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Noah Smith: Weak Defenses of the Lucas/Prescott Program

Noah Smith:

Noahpinion: Weak defenses of the Lucas/Prescott Program: The first research program that came along and tried to answer the Lucas Critique was the "Real Business Cycle" program. This program, spearheaded by researchers such as Ed Prescott, made use of a new modeling approach called "DSGE". It also incorporated Robert Lucas' "Rational Expectations Hypothesis". Lucas didn't invent all of this stuff, but since A) it was invented in response to his Critique, B) he invented some of it, and C) he seemed to sign off on the parts he didn't invent, I feel justified in calling this new research program the "Lucas/Prescott Program"….

In a recent blog post, Justin Fox expresses this skepticism and mentions some defenses of the Lucas Program (including one by Lucas):

Nobelist Robert Lucas says we're never going to have "a set of models that forecasts sudden falls in the value of financial assets." There's a certain logic to that. Lucas again:

If an economist had a formula that could reliably forecast crises a week in advance, say, then that formula would become part of generally available information and prices would fall a week earlier.

But I don't think it's logically impossible to be able to judge when asset markets are at greater risk of trouble than normal. And I wouldn't be too certain that the various classes of macroeconomic models (DSGE models among them) that have evolved from Lucas's rational expectations work in the 1970s are the best possible tools for making such judgments. You could describe what today's macroeconomists are doing as the forward march of science: they're revising and adding to their theories in light of new evidence. But sometimes scientists hit dead ends. Ever heard of phlogiston? 

I'm not saying the DSGE theorists should give up — their work may turn out to be of great value. I'm just saying that policy makers and others who want to understand the short-term movements of the economy should keep their options open. And those who educate macroeconomists should be more open to different methods as well…. My view of the Great Recession was very much shaped by an October 2008 phone call with Eichengreen: "I doubt that we'll be able to avoid double-digit unemployment," he told me. "But I'm still confident we can avoid 24% unemployment like in 1933." The U.S. unemployment rate hit 10% for one month in 2009, but didn't go past it. It was a very good forecast, expressed at just about the right level of precision, based mostly on historical experience and off-the-cuff judgment, without a DSGE model in sight. There's more than one valid way to do macroeconomics….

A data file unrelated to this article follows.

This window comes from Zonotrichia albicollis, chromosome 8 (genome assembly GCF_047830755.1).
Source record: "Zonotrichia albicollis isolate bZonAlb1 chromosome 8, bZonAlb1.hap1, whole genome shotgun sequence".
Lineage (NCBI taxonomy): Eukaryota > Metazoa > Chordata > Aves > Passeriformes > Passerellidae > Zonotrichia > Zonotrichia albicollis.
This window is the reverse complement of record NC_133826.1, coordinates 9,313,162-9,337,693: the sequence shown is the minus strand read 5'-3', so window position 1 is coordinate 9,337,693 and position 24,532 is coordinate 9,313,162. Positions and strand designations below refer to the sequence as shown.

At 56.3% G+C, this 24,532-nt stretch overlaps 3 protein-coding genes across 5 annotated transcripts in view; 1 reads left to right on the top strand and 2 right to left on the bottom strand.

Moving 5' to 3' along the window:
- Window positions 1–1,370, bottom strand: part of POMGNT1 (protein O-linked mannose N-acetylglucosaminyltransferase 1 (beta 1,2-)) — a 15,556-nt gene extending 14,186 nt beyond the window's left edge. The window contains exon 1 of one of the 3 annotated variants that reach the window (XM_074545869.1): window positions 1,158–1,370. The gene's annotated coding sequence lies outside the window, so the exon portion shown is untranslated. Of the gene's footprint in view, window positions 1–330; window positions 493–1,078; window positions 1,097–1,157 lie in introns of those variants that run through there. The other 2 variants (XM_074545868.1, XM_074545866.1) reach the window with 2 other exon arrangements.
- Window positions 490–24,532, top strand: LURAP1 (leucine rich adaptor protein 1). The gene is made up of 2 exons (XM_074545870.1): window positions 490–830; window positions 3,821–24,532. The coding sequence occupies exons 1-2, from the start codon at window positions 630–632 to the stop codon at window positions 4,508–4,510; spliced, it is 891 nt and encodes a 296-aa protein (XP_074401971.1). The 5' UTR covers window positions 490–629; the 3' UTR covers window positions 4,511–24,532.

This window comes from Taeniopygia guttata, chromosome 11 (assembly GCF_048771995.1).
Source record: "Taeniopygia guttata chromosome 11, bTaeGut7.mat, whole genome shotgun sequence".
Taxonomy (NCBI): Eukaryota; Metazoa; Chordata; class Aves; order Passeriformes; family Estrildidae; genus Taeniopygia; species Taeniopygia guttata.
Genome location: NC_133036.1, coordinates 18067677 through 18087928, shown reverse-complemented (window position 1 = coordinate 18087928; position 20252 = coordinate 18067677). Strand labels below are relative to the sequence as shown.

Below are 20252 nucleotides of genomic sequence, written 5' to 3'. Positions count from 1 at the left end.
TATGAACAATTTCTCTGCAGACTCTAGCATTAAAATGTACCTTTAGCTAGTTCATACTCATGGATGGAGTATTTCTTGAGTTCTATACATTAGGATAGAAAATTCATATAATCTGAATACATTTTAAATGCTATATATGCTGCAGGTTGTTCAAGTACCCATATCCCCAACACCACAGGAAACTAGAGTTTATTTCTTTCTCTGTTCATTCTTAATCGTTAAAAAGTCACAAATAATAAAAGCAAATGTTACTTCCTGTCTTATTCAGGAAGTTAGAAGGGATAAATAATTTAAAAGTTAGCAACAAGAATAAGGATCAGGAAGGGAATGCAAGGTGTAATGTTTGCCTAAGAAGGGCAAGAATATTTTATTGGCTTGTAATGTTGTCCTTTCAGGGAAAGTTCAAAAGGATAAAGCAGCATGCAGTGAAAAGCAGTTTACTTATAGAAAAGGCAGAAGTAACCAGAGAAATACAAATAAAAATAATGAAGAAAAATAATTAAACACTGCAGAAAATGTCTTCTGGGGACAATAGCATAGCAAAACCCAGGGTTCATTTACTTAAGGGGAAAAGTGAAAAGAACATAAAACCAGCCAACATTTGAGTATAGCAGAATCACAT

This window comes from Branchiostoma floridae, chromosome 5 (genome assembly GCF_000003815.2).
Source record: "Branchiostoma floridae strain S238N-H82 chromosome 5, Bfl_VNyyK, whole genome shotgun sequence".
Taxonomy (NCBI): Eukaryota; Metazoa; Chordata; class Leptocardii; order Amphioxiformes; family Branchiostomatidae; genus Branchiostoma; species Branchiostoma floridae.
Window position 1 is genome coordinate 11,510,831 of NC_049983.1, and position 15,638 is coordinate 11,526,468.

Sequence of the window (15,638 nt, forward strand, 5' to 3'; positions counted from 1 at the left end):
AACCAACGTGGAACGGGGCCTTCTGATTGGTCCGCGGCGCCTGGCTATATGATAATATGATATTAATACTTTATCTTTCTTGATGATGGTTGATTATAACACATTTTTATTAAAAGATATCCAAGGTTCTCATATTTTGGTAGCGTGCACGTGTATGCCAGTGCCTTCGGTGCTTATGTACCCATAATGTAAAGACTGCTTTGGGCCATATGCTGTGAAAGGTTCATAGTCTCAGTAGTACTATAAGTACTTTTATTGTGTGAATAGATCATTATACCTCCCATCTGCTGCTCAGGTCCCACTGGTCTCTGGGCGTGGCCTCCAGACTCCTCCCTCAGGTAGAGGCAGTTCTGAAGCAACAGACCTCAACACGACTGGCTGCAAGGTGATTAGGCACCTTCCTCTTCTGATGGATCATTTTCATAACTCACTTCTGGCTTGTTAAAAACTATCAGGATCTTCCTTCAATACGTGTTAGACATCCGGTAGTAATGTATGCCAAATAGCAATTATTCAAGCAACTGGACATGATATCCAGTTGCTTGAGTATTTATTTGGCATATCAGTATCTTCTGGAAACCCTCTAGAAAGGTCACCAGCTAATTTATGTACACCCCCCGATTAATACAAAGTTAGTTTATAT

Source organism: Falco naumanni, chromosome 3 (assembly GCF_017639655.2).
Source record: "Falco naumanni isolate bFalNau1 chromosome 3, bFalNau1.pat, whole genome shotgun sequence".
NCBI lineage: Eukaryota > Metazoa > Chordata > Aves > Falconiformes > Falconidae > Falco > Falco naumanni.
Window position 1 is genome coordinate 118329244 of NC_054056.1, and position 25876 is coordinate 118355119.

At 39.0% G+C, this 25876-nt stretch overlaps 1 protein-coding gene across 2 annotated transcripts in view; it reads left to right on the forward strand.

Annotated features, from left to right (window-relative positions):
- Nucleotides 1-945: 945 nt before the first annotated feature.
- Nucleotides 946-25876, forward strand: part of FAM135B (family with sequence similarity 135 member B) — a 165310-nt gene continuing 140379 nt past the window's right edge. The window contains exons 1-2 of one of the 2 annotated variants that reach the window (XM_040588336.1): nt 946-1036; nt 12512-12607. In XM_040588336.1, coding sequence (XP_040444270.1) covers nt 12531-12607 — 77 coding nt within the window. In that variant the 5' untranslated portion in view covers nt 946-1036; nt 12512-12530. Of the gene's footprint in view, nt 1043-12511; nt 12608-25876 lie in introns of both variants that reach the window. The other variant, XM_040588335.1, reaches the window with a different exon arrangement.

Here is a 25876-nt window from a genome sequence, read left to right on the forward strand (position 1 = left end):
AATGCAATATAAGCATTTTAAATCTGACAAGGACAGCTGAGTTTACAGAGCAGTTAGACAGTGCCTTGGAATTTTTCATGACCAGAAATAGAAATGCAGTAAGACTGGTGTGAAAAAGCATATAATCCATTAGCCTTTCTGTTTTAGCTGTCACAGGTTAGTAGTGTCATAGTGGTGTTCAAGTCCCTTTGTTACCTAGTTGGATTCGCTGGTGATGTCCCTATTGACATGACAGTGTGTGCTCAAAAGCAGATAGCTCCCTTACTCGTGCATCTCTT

Fox's story about Barry Eichengreen's successful predictions regarding the recent recession is just one data point, it's true. Eichengreen might have just gotten lucky. But the larger issue is that DSGE models have so far proven themselves to be essentially useless at forecasting the macroeconomy, relative to the judgment-based forecasts of people like Eichengreen. Now, there are two reasons why we might value a macroeconomic model. One is forecasting ability. The other is policy advice. If existing DSGE models are crappy at the former, might they not be useful for the latter? In fact, they might be, and their supporters insist that they are. But with little consensus in the macro profession on how to choose which model applies to the economy at which time, we find ourselves at any given time with a dizzying array of contradictory models instead of one model that we can trust. 

Hence, Fox is exactly right when he says that DSGE models "may turn out to be of great value." As far as we can tell, this has not yet happened. The Lucas/Prescott Program has not yet panned out as hoped, nor are there good logical reasons why other programs couldn't possibly do better…

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